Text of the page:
First, review the directions for the initial post and make sure you've completed all of the requirements. Next, read/reread the articles for week 7 and 8 (Deters et al, 2010; Fu et al, 2013) located in the folder. In your discussions, think about your comments related to Wikipedia and YouTube, in which many of you said it was a) a good starting place but b) not necessarily reliable.
There are two things I want you to consider. First, is it possible to sort bad, good, really good information within Wikipedia (i.e., what would make one entry more trustworthy than another)? Second, how do you handle this in your own classroom if you say, "We're going to make a wiki, but Wikipedia is BAD." Doesn't that taint the experience for the students?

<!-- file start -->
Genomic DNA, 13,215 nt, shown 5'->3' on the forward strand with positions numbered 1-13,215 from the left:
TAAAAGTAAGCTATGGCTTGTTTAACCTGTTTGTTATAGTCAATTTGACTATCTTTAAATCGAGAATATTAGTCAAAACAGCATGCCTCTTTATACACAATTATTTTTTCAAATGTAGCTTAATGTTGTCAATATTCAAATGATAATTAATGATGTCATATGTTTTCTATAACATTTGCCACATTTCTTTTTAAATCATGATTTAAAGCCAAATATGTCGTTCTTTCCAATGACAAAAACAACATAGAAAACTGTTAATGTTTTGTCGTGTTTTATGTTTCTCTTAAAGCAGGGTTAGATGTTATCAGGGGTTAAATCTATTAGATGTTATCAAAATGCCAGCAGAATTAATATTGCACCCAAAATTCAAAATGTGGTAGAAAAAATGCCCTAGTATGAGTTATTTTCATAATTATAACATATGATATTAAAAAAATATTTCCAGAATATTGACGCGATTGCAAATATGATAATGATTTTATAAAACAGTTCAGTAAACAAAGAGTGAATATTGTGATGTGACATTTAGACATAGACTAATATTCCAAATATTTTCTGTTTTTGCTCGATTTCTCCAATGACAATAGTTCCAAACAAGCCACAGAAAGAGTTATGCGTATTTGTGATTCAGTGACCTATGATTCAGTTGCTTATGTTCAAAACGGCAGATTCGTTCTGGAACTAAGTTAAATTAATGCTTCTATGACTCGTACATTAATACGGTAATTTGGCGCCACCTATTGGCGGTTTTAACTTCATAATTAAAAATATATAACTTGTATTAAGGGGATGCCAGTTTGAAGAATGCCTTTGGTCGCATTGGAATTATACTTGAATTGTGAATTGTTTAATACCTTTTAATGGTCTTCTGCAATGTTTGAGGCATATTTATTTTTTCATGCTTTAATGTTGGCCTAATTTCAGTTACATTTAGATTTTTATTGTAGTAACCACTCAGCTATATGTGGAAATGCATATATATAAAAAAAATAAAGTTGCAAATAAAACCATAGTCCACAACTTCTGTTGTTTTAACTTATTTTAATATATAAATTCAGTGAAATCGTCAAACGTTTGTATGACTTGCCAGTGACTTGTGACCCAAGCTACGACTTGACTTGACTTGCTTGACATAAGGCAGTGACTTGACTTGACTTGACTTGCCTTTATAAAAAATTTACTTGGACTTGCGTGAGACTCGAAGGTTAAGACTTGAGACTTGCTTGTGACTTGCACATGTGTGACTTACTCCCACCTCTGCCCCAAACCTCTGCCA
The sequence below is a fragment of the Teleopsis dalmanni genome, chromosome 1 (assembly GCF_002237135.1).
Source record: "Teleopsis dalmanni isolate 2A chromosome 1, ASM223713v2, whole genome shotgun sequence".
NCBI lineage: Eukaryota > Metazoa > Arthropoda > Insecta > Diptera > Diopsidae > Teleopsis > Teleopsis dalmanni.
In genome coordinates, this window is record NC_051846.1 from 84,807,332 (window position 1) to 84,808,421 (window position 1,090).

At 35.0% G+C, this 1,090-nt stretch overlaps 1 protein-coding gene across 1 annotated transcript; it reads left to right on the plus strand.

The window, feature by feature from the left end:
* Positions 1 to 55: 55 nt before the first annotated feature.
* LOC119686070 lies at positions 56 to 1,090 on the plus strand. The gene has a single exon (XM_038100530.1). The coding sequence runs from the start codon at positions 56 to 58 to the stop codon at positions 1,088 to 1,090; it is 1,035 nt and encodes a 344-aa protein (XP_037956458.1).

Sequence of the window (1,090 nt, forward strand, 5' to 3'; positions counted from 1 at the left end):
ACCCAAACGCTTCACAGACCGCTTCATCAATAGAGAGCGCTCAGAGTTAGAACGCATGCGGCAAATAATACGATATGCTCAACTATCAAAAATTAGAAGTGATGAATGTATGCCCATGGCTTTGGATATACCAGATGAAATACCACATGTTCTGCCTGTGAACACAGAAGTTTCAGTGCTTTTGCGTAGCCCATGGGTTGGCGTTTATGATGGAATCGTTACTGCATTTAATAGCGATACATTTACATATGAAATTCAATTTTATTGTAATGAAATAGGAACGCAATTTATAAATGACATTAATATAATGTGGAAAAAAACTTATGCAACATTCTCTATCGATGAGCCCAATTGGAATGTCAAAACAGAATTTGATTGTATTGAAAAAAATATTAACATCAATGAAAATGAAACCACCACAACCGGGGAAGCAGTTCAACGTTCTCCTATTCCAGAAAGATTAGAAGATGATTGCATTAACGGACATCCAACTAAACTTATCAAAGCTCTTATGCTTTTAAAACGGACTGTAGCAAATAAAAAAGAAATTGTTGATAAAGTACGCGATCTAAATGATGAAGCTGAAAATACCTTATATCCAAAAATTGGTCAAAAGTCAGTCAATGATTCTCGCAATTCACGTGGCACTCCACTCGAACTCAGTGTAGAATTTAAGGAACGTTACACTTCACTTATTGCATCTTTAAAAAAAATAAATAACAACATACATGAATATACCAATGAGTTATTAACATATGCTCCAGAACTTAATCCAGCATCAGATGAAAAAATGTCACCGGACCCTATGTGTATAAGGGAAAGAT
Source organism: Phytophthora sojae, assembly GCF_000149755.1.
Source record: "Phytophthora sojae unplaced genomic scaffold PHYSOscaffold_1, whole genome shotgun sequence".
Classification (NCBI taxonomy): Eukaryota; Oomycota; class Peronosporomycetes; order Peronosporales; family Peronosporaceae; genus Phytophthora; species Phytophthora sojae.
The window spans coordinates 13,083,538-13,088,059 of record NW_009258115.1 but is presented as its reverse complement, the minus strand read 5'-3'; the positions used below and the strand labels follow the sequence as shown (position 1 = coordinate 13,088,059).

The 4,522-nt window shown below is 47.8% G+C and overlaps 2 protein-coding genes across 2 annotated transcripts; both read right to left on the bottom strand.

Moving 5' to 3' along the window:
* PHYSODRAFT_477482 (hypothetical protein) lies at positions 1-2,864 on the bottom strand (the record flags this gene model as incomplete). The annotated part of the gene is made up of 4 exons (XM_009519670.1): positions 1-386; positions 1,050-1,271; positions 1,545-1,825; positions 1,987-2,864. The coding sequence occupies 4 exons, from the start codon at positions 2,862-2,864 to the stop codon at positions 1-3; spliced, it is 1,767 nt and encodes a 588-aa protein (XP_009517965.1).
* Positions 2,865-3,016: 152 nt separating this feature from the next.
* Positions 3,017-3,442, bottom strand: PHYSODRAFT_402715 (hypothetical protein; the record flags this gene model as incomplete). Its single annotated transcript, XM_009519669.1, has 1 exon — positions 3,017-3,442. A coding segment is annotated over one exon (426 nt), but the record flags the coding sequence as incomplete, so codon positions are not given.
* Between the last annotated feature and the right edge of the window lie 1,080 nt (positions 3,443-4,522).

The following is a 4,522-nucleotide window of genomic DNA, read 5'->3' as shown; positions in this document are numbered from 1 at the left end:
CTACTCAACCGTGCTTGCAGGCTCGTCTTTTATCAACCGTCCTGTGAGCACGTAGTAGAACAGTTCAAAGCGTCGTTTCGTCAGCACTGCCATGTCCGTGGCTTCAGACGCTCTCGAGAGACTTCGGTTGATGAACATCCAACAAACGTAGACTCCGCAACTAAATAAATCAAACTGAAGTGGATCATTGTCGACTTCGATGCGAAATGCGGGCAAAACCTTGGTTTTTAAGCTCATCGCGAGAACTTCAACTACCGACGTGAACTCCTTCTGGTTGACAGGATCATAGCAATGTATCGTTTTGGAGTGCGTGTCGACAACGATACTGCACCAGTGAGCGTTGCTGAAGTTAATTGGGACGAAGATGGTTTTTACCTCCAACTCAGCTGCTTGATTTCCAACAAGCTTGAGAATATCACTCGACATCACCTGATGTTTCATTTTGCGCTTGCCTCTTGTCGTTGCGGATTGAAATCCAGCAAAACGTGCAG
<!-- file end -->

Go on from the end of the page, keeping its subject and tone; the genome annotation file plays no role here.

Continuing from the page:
Comment on a minimum of two of your group member's posts, be sure to specifically mention content from the readings, and respond to any comments made to your post. My directions are, admittedly, a little less structured than before, because I want you to question your assumptions about how information is curated, shared, and interpreted.
One final comment: Comments related to posts about the blogs and feeds are not tied to the grade for this assignment (e.g., "Hey, Jill, I really like this blog you found last week. I'm going to use it, too.").